Sunday, December 4, 2016

Poor Ellen Smith, Haunted by the Grue, and Others

A fine and fun bunch of diverse geocaches I turned up in Winston-Salem yesterday, I can tell you. Everything from an unexpected venture into subterranean darkness; to a couple of healthy trail hikes; to navigating over bodies of water via rocks, logs, and pipes; to finding the site of a Victorian-era murder; to ascending trees. That right there is seriously good geocaching. Ms. B. and friend Beth had gotten together for a day of crafting in Winston, so my plan was to spend the day caching and then meet up with Terry, Beth, and Ms. B. for wine and dinner in the evening. The plan proved perfect.

The most enjoyable cache of the day was surely one called "Haunted by the Grue" (GC6AYAY) which took me to a restaurant near where my brother used to live. To my surprise, I found that the building had been constructed over Silas Creek, which flows beneath it, and the cache itself lay somewhere down below. The hint on the cache page gave me an idea of where I'd need to look, but I made the mistake of going underneath the building on the wrong side of the river. Once I determined my error, rather than take the long way around by clambering back up to ground level, I found a handy-dandy pipe to cross — only slightly precarious — and then managed to lay eyes on the cache readily. This is one of those that may not be for the claustrophobic or those who fear dank, dark spaces and/or subterranean monsters.
Handy-dandy bridge across Peters Creek
Although the cache itself was hidden in traditional manner, "Poor Ellen Smith" (GC6BV1C) took me to the reputed scene of a murder back in Victorian days, the story of which goes roughly as follows: Ellen Smith was a young woman who worked at the Zinzendorf Hotel (which itself had a brief, tragic history) and became enamored of a reckless, hard-drinking, pistol-carrying rake named Peter DeGraff, who may have also worked at the hotel. During their relationship, DeGraff may have fathered a child with her. Predictably, things went south for them, and at one or the other's request, Ellen went to meet DeGraff in the woods behind the hotel (now the site of the cache). DeGraff shot her at close range with his pistol and left her there to die. At first, the authorities did little to apprehend him, until he was reportedly seen in the woods, attempting to bring Ellen back. Supposedly, he was heard to exclaim "Ellen, if you are in heaven, arise. If you are in hell, remain there." DeGraff was eventually captured and sentenced to be hanged. He protested that he was innocent until the end, yet as he went to the gallows, he proclaimed, "I stand here today to receive my just reward. I again say to the people here, beware of bad women and whiskey. Don't put your hands on cards, bad women, and dice. Hear my dying words."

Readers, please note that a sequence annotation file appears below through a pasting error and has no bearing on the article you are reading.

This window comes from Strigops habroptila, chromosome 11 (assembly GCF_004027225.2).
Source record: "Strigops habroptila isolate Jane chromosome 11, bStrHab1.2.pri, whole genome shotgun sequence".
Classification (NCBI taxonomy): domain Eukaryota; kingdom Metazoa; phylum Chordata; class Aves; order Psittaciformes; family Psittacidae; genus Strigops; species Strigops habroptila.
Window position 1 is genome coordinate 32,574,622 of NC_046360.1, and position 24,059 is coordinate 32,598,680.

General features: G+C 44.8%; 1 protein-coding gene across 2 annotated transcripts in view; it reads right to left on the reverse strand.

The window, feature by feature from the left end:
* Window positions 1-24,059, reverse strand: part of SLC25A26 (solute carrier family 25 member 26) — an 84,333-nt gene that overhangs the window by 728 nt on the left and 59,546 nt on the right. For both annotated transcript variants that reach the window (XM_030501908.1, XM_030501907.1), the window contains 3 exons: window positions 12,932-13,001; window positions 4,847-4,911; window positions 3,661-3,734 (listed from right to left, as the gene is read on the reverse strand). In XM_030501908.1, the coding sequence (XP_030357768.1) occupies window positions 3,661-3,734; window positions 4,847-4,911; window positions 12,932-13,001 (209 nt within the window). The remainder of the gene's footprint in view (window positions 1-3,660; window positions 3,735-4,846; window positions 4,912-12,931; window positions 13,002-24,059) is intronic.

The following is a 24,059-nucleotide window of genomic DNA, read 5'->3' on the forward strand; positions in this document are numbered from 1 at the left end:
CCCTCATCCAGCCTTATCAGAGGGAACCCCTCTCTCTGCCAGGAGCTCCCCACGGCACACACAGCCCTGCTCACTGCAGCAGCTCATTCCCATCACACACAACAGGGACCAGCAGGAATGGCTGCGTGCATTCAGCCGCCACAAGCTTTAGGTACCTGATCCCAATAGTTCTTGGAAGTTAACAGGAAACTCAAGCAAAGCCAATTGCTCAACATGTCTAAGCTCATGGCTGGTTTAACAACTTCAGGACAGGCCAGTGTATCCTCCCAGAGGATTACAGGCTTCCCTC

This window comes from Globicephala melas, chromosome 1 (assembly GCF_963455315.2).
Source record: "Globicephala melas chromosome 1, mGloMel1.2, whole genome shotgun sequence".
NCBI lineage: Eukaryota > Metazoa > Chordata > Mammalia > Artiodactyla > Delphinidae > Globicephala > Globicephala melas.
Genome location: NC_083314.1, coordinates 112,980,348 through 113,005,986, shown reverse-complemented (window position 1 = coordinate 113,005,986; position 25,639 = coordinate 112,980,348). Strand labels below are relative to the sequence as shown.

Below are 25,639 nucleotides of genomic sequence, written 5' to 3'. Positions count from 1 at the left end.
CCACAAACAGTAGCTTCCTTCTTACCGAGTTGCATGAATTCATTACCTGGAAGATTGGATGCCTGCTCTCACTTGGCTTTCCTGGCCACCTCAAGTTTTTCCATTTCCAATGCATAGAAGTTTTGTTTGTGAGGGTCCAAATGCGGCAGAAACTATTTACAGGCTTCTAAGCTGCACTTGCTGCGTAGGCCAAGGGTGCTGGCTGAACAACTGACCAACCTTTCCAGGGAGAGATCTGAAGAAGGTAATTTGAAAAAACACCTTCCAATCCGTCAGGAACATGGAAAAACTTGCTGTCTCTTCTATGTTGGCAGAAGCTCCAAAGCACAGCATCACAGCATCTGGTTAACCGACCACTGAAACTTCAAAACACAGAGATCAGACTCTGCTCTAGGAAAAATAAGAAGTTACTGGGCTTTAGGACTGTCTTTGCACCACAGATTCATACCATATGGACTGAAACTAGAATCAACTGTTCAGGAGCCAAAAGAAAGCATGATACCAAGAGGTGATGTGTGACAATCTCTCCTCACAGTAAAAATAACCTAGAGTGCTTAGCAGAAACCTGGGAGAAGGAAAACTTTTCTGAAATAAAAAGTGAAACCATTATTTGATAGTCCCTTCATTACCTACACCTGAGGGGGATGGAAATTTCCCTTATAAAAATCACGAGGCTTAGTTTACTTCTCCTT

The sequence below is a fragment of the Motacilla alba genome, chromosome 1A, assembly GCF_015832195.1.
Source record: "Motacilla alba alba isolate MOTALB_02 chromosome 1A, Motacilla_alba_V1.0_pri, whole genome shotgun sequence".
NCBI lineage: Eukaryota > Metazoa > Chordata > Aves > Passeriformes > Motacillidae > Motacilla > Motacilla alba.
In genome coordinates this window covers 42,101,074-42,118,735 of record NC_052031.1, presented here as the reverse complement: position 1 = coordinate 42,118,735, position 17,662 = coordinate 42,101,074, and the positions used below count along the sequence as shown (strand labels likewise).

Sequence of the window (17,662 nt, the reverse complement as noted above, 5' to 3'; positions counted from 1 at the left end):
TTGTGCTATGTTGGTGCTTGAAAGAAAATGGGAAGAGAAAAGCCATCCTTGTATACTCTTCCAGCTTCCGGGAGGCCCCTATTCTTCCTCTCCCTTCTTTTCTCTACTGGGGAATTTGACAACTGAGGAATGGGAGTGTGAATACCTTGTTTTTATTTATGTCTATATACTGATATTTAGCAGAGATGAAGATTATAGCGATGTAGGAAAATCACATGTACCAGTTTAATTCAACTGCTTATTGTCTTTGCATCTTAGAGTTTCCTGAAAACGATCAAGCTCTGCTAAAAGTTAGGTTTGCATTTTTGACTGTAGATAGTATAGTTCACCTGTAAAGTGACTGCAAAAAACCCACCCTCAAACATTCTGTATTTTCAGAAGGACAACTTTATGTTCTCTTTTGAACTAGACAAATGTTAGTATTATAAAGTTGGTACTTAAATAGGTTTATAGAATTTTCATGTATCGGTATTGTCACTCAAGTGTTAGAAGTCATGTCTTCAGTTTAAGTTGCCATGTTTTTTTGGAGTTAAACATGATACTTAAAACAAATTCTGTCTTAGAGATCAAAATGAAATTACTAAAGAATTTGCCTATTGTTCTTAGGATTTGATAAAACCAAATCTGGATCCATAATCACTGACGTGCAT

The famous Walking Tree of Dahomey

The hotel Zinzendorf was a massive, four-story wooden structure, completed and opened in early 1892, only to burn to the ground later that same year.

More information about Ellen Smith and Peter DeGraff may be found at "Murder by Gaslight." There is also a recording on the site of a folk song about the murder by Estil C. Ball.

Horror of horrors, at one cache, I lost my pen, which resulted in me having to scratch my initials in the log book of the next with a mud-covered stick. However, on returning to the previous cache, I found not only my original pen but another stuck in the mud along Silas Creek, so, as that pen still worked, I not only came out to the better, I avoided a lifelong loss-of-writing-pen trauma. At another cache, I found what I'm certain must be the famous Walking Tree of Dahomey, pictured above left. And while strolling along a roadway near Winston-Salem State University, I happened upon a single reindeer antler lying in the gutter, the ghastly remains of some hideous crime, almost certainly the work of a grandma, driven by vengeance after Rudolph's merciless mowing down of one of her aged compadres.
Someone call the fire department, please.

The last cache of the day found me up a tree. Not all that high up a tree, but somehow at an angle that made it difficult to twist around that I might lower myself gracefully back to earth. While I pondered my situation, I sat in the limbs typing out my cache notes and online log, all the while watching the sun go down and wondering whether I might ought to call the fire department to rescue me. After some time and effort, I managed to extricate my foot from the branches that were causing my dilemma, and with a stylistic flourish, I dropped to the ground, only to catch my arm on the limb that had caused my foot to hang, abrading my forearm sufficiently to elicit a very minor naughty word. But as my friend Robgso says, "No blood, no fun," so this little bloodletting just meant that the fun was flowing.

The only damper on the day was discovering that some useless piece of shit masquerading as a human being got hold of my bank card information and had been attempting to make a significant number of purchases between here and Durham. Fortunately, the bank caught things pretty quickly, and I'll get the missing money back. I'll be without a bank card for a few days. But it's been scam-and-theft central lately, and I'm of a mind that setting these motherfuckers on fire is way too good for them. May they burn for extended periods, no ifs, ands, or buts.

May your holidays be merry and scam-and-theft free. Don't fall out of any trees.
Reindeer got run over by a grandma.

No comments: